Jan 9, 2013

Lance Kerwin

Born in 1960, the sandy-haired, scruffy Lance Kerwin was very busy in the early 1970s playing in After School Specials and "problem of the week" tv moves such as The Loneliest Runner (about a teenager who still wets his bed), The Boy Who Drank Too Much (with Scott Baio) and The Death of Richie (with Robby Benson).

But gay kids took notice when his tv movie James at 15 (1977) began with an extended shot of the teenager getting up in the morning, wearing only white briefs (or maybe they were pajamas).

For the intro to the tv series (1977-79), he wore a t-shirt.  Still, James was a swimming champ, so there were ample swimsuit and locker room scenes to ameliorate the teen-angst plotlines.  Though James becomes the first television teen to openly have sex -- he beds a Swedish exchange student on his sixteenth birthday, whereupon the title of the series changes to James at 16 -- most of the plotlines involve buddy-bonding with his jive-talking best friend Sly.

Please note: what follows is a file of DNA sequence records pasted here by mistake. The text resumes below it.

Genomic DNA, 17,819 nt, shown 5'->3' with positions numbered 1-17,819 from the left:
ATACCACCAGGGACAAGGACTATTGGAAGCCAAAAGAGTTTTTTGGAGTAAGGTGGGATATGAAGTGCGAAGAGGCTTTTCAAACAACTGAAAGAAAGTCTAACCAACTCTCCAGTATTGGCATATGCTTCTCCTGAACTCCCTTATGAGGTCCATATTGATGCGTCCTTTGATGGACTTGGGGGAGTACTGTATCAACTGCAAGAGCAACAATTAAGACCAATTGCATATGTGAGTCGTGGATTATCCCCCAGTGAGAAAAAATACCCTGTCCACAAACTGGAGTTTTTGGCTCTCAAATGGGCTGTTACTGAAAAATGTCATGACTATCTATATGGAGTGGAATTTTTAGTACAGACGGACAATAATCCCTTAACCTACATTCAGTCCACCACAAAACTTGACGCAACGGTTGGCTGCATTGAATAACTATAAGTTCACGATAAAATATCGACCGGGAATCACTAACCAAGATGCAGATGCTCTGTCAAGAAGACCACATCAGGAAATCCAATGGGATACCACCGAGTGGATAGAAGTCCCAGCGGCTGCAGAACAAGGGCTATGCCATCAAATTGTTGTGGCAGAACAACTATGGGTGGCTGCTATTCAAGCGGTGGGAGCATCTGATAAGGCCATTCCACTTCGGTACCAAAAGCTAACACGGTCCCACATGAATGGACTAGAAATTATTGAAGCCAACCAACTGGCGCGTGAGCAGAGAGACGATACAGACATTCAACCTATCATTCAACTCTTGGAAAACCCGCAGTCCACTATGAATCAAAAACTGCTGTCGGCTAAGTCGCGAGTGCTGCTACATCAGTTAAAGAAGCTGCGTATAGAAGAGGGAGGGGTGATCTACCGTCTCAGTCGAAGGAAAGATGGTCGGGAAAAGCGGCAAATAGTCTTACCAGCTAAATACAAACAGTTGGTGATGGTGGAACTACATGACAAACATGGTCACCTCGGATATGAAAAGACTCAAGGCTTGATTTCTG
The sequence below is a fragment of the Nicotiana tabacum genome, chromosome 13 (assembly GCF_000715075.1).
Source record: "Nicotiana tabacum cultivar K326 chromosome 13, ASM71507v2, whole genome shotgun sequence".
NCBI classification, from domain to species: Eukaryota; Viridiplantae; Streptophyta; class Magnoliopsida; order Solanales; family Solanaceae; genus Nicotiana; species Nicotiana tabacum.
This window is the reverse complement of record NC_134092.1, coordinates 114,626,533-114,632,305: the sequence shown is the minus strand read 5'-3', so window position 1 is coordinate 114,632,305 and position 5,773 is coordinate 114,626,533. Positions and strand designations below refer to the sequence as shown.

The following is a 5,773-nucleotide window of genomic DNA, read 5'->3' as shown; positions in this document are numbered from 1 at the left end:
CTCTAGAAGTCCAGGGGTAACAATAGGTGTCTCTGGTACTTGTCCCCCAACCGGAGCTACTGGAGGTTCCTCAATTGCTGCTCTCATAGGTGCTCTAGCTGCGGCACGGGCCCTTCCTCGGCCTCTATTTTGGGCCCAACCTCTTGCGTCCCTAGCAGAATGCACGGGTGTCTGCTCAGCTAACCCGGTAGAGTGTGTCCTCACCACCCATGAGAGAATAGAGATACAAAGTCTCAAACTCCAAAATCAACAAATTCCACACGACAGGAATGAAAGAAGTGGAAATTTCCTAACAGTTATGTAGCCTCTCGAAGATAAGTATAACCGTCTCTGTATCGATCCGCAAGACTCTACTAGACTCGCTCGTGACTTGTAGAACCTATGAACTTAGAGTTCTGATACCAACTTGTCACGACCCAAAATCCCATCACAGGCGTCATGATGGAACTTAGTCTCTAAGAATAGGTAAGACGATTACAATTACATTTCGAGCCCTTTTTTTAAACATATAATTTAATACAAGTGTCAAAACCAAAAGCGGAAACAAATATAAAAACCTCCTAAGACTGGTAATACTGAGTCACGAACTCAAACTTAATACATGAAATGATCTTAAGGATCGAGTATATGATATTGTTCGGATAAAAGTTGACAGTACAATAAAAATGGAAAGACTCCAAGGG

Critics loved the "realistic depiction of modern high school life," a "welcome change from sitcom hijinks," but teenagers tuned in for the shirtless scenes and then switched the channel to Welcome Back, Kotter.  

After James, Lance starred in a few more teen-angst movies, as well as several movies featuring same-sex romance, including Salem's Lot (1979) and The Mysterious Stranger (1982), with Chris Makepeace.

His transition to adulthood was difficult.  After years of drug and alcohol abuse, arrests, and rehab, he became an evangelical Christian minister.  But that didn't end his problems; in 2010 he was placed on probation for falsifying documents to obtain food stamps.